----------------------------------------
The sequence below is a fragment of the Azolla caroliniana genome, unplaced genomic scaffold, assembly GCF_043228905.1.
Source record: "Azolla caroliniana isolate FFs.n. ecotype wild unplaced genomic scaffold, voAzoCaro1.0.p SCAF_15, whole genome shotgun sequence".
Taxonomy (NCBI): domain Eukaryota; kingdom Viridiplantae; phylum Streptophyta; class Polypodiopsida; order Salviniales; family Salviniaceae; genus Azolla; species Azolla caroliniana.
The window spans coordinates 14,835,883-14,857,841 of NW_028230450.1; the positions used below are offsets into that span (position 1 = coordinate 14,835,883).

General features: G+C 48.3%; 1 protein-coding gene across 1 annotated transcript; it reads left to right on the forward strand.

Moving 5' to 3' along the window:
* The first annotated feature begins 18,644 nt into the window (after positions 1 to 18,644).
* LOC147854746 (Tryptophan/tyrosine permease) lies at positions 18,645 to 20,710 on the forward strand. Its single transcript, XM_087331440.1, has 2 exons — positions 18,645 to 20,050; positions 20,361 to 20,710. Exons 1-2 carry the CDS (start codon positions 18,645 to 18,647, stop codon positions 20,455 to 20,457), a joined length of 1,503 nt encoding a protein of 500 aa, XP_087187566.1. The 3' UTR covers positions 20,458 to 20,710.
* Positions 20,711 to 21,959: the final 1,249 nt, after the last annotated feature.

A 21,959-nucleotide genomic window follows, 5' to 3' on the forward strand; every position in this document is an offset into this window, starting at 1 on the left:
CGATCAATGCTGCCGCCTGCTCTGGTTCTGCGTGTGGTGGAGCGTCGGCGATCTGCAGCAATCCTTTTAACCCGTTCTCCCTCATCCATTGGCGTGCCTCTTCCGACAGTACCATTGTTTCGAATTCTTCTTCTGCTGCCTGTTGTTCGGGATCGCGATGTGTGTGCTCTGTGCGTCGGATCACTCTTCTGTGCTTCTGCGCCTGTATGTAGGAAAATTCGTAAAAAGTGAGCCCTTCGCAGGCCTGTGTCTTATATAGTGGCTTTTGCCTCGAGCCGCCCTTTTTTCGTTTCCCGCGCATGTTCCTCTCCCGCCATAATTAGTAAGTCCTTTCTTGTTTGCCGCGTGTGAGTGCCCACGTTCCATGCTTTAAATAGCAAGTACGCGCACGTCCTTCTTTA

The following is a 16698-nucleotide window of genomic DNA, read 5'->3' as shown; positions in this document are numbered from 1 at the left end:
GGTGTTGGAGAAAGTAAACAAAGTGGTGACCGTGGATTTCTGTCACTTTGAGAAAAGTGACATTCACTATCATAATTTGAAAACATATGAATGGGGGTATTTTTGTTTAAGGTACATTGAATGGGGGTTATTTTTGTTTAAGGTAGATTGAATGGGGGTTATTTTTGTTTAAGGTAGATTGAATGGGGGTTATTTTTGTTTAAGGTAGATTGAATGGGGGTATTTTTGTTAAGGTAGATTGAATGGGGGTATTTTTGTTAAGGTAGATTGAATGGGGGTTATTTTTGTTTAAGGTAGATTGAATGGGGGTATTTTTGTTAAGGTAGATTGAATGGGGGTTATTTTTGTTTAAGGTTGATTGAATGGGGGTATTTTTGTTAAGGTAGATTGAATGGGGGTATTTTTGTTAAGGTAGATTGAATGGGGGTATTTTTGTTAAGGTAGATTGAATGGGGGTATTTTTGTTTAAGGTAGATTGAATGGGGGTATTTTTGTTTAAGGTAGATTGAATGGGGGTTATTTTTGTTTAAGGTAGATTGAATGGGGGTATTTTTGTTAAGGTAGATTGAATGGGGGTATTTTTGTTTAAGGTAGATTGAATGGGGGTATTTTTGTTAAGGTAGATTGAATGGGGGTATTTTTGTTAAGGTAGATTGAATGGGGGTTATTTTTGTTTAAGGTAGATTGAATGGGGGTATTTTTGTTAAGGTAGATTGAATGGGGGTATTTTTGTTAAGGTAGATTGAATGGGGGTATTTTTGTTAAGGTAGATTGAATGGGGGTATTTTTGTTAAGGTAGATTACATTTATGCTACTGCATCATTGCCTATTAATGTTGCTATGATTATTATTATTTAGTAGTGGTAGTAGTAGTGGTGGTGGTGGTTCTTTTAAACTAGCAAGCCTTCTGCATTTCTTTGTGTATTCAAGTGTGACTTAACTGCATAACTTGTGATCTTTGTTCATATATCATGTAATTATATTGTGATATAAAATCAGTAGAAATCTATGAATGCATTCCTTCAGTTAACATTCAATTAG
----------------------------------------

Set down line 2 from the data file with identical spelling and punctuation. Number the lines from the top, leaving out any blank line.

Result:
Source record: "Azolla caroliniana isolate FFs.n. ecotype wild unplaced genomic scaffold, voAzoCaro1.0.p SCAF_15, whole genome shotgun sequence".